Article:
As a first step, I modelled the activity for them and then asked my assistant to help the students just in case they couldn’t manage the device and cards at the same time. As expected, the students were high-level digital natives and they didn’t need any assistance. Designing a U-shaped classroom setting helped us to take turns while using the tablet. I could see how gamification is important and effective in students’ learning. The only side effect was that students were too engaged in the game part and mostly ignored the note-taking part. To prevent that, my assistant and I were repeating the reminders. When we finished the AR part, I proposed a warm-up question asking the students which cell type they liked most, why and what kind of cell type they will draw as their assignment. Most of them had an idea of what they were planning to draw while a few of them asked me some follow-up questions to clarify their plans. To enhance their inner motivation for independent design, I let them know the rest of our activities.
The next week, we started the class with a quick review using EdPuzzle, which helped them refresh what they have learnt. After distributing the peer evaluation forms, I briefly explained what peer feedback is and why fairness is important while giving feedback. Each student had a chance to speak up and present their work, the feedback forms were handed out to the presenter. I could see how important it is to read their feedback forms and to have a chance to advocate for themselves when they thought some feedback was unfair. During the evaluation phase, I thought most education systems lack the teaching of constructive feedback, which made me decisive in working on that.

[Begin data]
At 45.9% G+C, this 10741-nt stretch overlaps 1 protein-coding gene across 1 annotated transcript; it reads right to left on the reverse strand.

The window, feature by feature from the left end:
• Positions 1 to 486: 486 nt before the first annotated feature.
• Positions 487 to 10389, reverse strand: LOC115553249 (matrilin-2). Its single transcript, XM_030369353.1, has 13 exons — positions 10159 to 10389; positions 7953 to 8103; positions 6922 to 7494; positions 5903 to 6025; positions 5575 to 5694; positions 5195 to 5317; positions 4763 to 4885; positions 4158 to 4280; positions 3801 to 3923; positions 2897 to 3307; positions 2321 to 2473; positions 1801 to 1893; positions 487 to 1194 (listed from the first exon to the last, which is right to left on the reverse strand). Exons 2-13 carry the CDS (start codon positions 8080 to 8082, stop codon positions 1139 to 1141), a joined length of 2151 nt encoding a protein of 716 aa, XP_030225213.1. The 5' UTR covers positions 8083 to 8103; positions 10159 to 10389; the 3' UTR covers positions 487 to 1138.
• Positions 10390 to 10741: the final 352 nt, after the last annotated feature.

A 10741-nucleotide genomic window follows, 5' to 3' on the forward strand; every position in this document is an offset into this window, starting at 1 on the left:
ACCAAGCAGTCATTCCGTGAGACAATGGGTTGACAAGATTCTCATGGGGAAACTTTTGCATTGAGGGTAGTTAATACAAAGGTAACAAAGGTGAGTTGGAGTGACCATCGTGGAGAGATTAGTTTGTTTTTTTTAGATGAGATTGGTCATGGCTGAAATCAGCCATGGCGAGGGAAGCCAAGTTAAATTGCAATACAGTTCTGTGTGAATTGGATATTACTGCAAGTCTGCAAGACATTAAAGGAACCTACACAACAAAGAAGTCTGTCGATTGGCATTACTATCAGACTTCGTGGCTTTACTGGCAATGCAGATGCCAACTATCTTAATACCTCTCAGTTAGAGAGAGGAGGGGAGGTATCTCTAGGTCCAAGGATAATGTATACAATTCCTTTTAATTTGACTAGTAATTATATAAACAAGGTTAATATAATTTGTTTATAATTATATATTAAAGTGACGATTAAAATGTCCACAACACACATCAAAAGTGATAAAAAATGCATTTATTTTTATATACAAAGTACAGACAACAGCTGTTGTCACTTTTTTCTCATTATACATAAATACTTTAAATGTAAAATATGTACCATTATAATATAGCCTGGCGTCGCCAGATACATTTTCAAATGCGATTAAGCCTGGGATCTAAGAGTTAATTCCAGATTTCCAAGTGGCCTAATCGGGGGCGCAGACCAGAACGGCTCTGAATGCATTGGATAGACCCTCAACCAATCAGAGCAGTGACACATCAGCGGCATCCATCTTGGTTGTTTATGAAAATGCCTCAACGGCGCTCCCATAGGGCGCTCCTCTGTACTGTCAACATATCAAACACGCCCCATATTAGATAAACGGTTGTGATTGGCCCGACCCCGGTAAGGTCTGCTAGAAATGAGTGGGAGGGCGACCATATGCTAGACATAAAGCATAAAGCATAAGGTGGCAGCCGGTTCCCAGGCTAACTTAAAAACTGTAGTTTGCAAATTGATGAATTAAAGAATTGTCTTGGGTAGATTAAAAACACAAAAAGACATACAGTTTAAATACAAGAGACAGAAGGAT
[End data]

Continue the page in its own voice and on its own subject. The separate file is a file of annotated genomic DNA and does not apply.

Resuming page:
Overall, as a teacher, I tried my best to provide a better learning environment for my students and I realized the project ran better than I expected. As a reason for that, I can frankly say kids are digitally literate and I could only provide them with a different perspective where they could see they can make use of what they digitally enjoy at school as well. Most of the kids asked me, after the session, how they can get AR cards and if we will have another chance to do a similar activity. I think it is not wrong to claim that this would be a proud moment for all teachers.
Newmann, F. M. (1996). Authentic Achievement: Restructuring Schools for Intellectual Quality. Wiley.com.
McTighe, J., & Seif, E. (2011). A Summary of Underlying Theory and Research Base for Understanding by Design [web log]. Retrieved 2023, from https://www.jaymctighe.com/wp-content/uploads/2011/04/UbD-Research-Base.pdf McTighe, J., & Wiggins, G. (2012). The Understanding by Design Guide to Advanced Concepts in Creating and Reviewing Units.